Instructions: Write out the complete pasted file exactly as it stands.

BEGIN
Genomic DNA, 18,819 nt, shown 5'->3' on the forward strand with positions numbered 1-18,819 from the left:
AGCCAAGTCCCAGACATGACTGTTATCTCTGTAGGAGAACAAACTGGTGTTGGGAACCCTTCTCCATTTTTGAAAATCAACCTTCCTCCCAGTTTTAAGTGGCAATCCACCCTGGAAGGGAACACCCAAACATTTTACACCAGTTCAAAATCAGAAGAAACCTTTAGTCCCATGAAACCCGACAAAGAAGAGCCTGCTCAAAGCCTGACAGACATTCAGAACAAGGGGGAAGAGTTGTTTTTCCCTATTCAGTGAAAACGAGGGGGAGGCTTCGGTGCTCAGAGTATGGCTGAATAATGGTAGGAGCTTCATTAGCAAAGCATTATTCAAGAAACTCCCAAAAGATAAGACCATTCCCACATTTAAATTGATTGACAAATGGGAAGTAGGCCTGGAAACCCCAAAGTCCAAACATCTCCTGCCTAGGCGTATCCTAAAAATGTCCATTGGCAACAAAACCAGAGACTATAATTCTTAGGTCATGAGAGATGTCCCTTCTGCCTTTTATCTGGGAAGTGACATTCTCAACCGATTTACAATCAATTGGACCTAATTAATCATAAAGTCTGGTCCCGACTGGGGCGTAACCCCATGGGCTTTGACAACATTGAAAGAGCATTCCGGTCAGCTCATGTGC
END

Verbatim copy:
Genomic DNA, 18,819 nt, shown 5'->3' on the forward strand with positions numbered 1-18,819 from the left:
AGCCAAGTCCCAGACATGACTGTTATCTCTGTAGGAGAACAAACTGGTGTTGGGAACCCTTCTCCATTTTTGAAAATCAACCTTCCTCCCAGTTTTAAGTGGCAATCCACCCTGGAAGGGAACACCCAAACATTTTACACCAGTTCAAAATCAGAAGAAACCTTTAGTCCCATGAAACCCGACAAAGAAGAGCCTGCTCAAAGCCTGACAGACATTCAGAACAAGGGGGAAGAGTTGTTTTTCCCTATTCAGTGAAAACGAGGGGGAGGCTTCGGTGCTCAGAGTATGGCTGAATAATGGTAGGAGCTTCATTAGCAAAGCATTATTCAAGAAACTCCCAAAAGATAAGACCATTCCCACATTTAAATTGATTGACAAATGGGAAGTAGGCCTGGAAACCCCAAAGTCCAAACATCTCCTGCCTAGGCGTATCCTAAAAATGTCCATTGGCAACAAAACCAGAGACTATAATTCTTAGGTCATGAGAGATGTCCCTTCTGCCTTTTATCTGGGAAGTGACATTCTCAACCGATTTACAATCAATTGGACCTAATTAATCATAAAGTCTGGTCCCGACTGGGGCGTAACCCCATGGGCTTTGACAACATTGAAAGAGCATTCCGGTCAGCTCATGTGC